Anyway according to Car Connection, the Audi 5000 was involved in a number of horrific accidents, including one high-profile case where a woman ran over her own child. And its reputation was further sullied by a 60 Minutes story that aired about the incidents, which was especially outrageous because 60 Minutes couldn't actually replicate the problem in their own testing. So instead, they just rigged an Audi 5000 to accelerate out of control for the camera. Nice.

Even though it wasn't quite as dramatic as 60 Minutes wanted you to think it was, the 5000 still had a pretty serious flaw — the National Highway Traffic Safety Administration concluded that the accelerator and brake pedals were so close together that drivers kept mistaking one for the other. Which sounds considerably less-bad, but still resulted in an awful lot of horrible accidents.

Dangerous things come in small packages

Modern cars are, on the whole, a lot safer than early cars were. Airbags and seatbelts are standard now, and at some point the powers that be learned that stop signs and speed limits were pretty good ideas. But some modern cars are considerably more dangerous than others, and if you're in the market for a new car it's worth knowing how the one you've got your eye on compares to other cars on the road today.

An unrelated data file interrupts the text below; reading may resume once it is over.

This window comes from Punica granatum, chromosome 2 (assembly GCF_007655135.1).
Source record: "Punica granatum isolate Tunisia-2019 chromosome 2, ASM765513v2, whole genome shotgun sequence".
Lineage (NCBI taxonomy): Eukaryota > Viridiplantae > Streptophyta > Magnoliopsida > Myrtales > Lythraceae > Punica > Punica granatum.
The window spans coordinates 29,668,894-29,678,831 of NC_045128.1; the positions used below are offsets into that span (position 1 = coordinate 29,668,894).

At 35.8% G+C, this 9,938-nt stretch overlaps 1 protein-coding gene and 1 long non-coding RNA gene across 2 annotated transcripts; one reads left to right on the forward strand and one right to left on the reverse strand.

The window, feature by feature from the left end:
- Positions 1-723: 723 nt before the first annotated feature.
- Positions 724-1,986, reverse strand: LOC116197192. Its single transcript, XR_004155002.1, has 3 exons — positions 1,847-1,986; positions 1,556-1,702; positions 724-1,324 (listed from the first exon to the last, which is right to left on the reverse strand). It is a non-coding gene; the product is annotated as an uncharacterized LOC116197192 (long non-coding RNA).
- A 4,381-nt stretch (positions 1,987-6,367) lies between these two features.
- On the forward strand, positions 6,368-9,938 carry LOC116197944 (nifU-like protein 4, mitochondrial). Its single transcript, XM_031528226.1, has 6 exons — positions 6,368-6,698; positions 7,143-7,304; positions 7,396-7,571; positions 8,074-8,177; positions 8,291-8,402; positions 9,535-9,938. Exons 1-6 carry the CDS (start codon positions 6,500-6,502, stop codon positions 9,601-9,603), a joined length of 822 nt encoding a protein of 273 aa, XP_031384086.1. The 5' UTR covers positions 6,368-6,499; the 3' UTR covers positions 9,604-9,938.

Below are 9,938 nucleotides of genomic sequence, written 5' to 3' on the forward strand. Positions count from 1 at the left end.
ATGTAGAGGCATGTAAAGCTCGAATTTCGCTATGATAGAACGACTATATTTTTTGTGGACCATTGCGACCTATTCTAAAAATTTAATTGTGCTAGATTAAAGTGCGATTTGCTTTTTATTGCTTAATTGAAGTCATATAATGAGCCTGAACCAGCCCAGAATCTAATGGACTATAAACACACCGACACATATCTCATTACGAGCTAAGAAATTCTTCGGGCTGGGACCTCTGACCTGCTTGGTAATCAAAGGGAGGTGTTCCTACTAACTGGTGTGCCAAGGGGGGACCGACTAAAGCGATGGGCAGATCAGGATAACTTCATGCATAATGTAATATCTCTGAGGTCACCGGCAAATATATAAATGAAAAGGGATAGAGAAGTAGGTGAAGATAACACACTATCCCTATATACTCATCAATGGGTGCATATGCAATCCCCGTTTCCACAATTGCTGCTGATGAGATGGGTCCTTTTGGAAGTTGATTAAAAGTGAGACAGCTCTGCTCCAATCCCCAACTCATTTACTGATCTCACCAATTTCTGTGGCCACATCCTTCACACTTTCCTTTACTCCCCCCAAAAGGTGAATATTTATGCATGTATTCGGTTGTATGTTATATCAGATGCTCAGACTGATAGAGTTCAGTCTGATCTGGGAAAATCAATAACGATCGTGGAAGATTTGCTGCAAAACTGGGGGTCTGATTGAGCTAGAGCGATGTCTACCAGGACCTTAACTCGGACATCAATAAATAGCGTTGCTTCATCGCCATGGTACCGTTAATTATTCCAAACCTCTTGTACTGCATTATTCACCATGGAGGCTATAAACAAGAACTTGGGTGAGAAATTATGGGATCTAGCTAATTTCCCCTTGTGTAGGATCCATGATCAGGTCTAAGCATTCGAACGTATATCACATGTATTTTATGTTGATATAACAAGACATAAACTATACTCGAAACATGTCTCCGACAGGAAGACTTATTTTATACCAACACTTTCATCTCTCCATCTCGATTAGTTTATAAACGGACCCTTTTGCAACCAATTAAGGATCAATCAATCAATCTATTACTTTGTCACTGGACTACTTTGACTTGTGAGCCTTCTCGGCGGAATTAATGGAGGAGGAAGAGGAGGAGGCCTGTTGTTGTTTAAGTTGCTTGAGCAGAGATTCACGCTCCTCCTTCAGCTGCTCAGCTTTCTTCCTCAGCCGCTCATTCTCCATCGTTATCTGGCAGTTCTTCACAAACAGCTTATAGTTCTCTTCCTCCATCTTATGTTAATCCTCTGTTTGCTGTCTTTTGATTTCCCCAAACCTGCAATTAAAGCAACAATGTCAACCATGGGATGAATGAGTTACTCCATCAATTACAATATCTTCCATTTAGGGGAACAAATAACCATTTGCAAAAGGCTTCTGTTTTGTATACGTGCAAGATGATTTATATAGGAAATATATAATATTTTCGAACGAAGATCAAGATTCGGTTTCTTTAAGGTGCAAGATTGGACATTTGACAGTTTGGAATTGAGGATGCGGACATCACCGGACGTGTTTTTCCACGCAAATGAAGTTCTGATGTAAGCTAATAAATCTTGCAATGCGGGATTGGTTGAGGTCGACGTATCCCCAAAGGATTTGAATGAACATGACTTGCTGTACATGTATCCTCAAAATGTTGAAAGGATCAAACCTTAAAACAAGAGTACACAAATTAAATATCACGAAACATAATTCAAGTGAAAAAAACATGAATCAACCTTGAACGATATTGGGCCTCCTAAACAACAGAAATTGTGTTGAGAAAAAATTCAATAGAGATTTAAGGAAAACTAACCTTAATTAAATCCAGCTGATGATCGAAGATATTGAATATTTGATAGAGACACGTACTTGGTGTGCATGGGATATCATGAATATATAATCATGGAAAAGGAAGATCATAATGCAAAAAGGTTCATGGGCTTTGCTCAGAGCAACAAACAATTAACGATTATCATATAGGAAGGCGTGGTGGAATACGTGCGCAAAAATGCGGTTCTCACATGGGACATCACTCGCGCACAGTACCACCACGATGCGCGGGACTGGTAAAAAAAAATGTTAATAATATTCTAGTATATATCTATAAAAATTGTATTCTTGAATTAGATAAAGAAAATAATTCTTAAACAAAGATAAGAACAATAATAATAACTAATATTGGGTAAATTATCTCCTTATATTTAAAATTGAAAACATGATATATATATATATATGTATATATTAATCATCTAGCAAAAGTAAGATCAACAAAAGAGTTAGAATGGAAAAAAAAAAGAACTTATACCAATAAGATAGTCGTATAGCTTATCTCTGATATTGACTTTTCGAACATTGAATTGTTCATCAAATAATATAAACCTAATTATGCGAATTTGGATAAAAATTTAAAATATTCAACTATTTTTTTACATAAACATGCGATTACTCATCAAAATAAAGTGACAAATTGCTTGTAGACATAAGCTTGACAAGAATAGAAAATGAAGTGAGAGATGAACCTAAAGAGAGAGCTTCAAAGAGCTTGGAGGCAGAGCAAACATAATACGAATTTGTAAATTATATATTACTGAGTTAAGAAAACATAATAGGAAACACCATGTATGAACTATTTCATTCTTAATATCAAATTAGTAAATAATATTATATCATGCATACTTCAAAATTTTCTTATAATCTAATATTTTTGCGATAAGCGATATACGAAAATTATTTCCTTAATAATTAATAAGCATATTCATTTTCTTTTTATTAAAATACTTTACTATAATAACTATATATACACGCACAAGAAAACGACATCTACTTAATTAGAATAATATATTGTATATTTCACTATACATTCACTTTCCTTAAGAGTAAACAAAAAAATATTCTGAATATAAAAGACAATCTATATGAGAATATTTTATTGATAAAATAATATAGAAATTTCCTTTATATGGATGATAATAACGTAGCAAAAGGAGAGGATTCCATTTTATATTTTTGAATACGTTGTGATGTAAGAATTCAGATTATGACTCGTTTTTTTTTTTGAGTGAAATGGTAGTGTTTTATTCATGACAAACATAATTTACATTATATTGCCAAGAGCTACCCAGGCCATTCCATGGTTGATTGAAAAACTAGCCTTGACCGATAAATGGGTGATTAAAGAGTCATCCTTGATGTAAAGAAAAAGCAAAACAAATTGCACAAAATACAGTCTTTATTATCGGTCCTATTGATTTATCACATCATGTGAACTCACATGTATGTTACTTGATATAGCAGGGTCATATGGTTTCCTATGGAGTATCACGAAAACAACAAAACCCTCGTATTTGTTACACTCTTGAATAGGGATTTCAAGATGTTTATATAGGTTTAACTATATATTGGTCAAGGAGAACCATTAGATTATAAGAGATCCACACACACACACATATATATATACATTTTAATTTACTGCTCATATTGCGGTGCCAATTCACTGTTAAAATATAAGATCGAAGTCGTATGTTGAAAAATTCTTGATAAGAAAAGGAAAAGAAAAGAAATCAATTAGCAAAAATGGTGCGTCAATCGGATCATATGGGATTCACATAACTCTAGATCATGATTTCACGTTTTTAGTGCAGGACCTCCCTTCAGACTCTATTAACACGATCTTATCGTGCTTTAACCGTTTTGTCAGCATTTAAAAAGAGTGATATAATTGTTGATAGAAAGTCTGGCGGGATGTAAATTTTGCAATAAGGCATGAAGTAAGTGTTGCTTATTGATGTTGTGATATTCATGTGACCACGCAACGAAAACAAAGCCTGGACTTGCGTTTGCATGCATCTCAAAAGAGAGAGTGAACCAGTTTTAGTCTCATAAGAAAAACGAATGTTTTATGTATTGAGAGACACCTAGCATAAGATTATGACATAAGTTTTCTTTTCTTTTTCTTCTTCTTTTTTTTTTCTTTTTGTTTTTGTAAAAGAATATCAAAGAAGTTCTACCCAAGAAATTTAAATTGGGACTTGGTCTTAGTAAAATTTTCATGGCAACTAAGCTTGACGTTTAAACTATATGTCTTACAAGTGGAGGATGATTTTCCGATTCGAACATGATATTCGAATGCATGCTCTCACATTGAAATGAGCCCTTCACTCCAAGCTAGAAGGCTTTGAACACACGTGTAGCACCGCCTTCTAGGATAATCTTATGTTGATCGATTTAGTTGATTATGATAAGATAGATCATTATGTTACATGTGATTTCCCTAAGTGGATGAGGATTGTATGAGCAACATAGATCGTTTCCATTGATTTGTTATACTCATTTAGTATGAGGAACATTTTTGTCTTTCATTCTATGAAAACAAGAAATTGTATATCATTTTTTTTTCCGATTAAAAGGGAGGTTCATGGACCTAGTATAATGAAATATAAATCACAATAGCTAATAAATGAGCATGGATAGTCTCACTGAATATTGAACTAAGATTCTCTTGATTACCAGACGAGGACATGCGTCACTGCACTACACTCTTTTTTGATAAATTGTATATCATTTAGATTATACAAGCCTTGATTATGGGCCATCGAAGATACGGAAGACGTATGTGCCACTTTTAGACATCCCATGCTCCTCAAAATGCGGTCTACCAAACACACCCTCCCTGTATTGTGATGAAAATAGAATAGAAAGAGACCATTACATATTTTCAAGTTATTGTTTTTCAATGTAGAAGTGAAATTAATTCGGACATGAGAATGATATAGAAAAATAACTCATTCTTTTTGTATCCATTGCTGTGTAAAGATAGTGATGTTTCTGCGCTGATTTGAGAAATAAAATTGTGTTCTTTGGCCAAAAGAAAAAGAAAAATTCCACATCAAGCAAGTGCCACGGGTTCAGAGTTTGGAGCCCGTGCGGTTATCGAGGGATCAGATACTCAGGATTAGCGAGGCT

A relatively modern example of a car that's really not very safe is the 2009 to 2011 Toyota Yaris. The first strike against these cars is their size — in 2012, the Los Angeles Times said people traveling in the tiny, subcompact Yarises were a lot more likely to be injured in a crash than passengers of other cars. The stats were ugly, too. For every 1,000 insured Toyota Yarises of these years, personal injury claims were filed 28.5 times.

That data did appear to be in conflict with the Insurance Institute for Highway Safety — in 2012 they named the Yaris one of their "top safety picks." Those ratings are based mostly on crash tests, though, and Highway Loss Data Institute senior vice president put it this way: "Injury claims data show something that crash test results can't, and that's the role that vehicle size plays." In other words, if you're looking for a safe vehicle, maybe avoid very small models.

But oversteering is fun

One of the things fans loved about the Porsche 911 was also one of the things that made it dangerous for the average driver — like the Chevy Corvair, the early Porsche 911 had a tendency to oversteer, which was super fun if you knew what you were doing and lethal if you were a less-than-confident driver.

A 1970 issue of Car and Driver lamented that Porsche added a "camber compensator" to the 1967 model to address the oversteering problem. The suspension was redesigned, too, and Porsche famously added an iron weight behind the bumper to help prevent fishtailing. That "made Porsches behave like normal, front engined cars," and die-hard Porsche fans did not approve.

"Sure, understeer is safe" Car and Driver said, "but oversteer makes driving fun … if you're expert enough to handle it." The problem was that average drivers weren't expert enough to handle the 911 and were sometimes buying Porsches for all the wrong reasons, such as "Look how awesome I am, ladies, I drive a Porsche." Anyway, after fans complained, Porsche actually went back and made the car oversteer again, but it's okay because they added a warning to the brochure that read, "This is no car for a novice." Which we're very sure kept all those novices away from the Porsche dealerships for good. Hey, though, at least they were up front about it, and at least no one could in any way take that warning as a challenge.